Sexual Assault and its Effects on Male Prisoners’ Rehabilitation: A Case of Kamiti Medium Prison, Kiambu County- Kenya
Arum, Mildred Auma
Ngare, Grace Wamue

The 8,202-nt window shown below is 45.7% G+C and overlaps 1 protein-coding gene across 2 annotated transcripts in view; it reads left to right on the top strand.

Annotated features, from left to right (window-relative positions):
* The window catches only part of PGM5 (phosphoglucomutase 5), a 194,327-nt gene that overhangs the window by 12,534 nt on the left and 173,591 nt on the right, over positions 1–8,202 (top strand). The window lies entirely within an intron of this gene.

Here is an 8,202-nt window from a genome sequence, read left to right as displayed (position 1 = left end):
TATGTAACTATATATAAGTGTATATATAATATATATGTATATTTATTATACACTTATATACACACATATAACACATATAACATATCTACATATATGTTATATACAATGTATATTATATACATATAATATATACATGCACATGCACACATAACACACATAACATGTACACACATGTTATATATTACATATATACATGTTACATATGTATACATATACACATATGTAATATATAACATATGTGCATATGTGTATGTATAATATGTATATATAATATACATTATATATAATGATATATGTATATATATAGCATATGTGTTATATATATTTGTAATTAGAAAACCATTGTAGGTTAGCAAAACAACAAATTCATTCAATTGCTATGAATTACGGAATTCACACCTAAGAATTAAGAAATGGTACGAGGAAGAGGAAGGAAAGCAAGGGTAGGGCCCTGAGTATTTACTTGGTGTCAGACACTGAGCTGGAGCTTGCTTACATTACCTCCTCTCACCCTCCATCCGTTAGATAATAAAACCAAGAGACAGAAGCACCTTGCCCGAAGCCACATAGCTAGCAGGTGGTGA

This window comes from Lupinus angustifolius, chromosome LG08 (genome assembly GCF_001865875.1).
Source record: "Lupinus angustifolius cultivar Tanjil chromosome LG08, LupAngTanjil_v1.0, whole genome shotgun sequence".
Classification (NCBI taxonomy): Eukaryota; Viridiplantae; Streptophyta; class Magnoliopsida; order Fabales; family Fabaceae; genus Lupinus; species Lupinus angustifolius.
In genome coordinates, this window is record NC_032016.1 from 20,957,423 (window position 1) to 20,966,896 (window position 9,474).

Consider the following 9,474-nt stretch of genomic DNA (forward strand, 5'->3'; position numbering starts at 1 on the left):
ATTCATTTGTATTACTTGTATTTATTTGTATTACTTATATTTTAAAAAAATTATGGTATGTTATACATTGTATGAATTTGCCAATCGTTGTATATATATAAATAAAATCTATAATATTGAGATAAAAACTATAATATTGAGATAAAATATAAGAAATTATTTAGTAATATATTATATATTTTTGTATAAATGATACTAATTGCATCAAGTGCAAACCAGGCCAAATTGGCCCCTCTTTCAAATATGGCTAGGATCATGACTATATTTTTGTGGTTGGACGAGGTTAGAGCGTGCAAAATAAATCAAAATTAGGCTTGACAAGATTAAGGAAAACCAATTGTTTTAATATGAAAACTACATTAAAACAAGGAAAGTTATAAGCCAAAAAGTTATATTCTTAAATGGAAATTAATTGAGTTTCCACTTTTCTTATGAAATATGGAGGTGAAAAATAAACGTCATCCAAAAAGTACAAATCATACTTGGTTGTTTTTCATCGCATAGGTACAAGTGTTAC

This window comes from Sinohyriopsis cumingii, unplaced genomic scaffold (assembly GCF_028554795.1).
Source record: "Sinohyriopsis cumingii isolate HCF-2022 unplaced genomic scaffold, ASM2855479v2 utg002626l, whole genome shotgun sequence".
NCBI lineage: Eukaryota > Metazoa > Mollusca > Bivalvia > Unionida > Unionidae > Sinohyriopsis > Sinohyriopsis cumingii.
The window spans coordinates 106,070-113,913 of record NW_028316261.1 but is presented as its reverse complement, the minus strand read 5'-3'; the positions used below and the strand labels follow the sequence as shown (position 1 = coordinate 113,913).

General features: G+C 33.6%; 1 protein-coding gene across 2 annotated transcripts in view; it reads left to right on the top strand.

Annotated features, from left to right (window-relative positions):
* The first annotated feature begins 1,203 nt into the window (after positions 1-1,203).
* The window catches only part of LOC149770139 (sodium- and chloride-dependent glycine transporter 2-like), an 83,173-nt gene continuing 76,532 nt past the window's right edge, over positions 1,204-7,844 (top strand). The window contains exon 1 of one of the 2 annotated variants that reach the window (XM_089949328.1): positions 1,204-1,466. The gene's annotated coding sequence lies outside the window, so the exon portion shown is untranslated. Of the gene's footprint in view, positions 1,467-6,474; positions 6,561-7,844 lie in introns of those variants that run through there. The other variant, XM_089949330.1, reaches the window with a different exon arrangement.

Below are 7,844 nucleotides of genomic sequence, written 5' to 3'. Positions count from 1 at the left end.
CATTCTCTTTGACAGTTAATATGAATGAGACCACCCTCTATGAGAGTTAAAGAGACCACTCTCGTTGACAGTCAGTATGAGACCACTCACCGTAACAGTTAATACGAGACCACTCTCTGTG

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Purpose: This article examines the effects of sexual assault on male prisoners’ rehabilitation in Kamiti Medium Prison. It highlights underlying effects of sexual assault that negatively interfere with rehabilitation of male prisoners by exploring prevalence of sexual assault, effectiveness of the Kenya Prisons Rehabilitation Program on sexual assault survivors and perpetrators and the coping mechanisms employed by survivors of sexual assault in Kamiti Medium Prison. Methodology: The study employed descriptive survey research design guided by Travis Hirschi’s social control theory and the risk-need-responsivity (RNR) model to interrogated sexual assault, a prison gender dynamic of power and control, and its underlying effects on male prisoners’ rehabilitation. Key informant interview schedules and semi-structured questionnaires were used to gather both quantitative and qualitative data from respondents identified through stratified and purposive sampling. Quantitative and qualitative data was then coded and analyzed respectively to establish the effects of sexual assault on male prisoners’ rehabilitation in Kamiti Medium Prison. Results: Findings indicate that sexual assault in Kamiti Medium Prison is a trivialized gender concern despite it being rampant and its effects adversely affecting rehabilitation processes of victims and perpetrators. Moreover, there are no socially acceptable coping structures for survivors and perpetrators of sexual assault and the available rehabilitation programmes are not need-based. This allows for negative and socially unacceptable coping mechanisms that worsen the effects of sexual assault and reinforce prisoners’ criminal mentality thereby contributing to their non-rehabilitation. Unique contribution to theory, practice and policy: This study departs from the many others which have largely focused on prevalence, nature and general effects of sexual assault, including possible mitigations. It provides a deeper understanding on effects of sexual assault and its impact on male prisoners’ capacity to be rehabilitated, an under researched field. Findings add knowledge to the existing literature and will benefit policy makers in the criminal justice system in addressing policy gaps like absence of a correctional policy and review of the Prison Act to synchronize with the Sexual Offences Act. Lastly, findings also form basis for future researches on the subject i.e. it recommends two studies, one, to interrogate whether those involved in prison sexual assault were imprisoned for the same crime and two, to explore the rate at which prisoners involved in prison sexual assault tend to reoffend.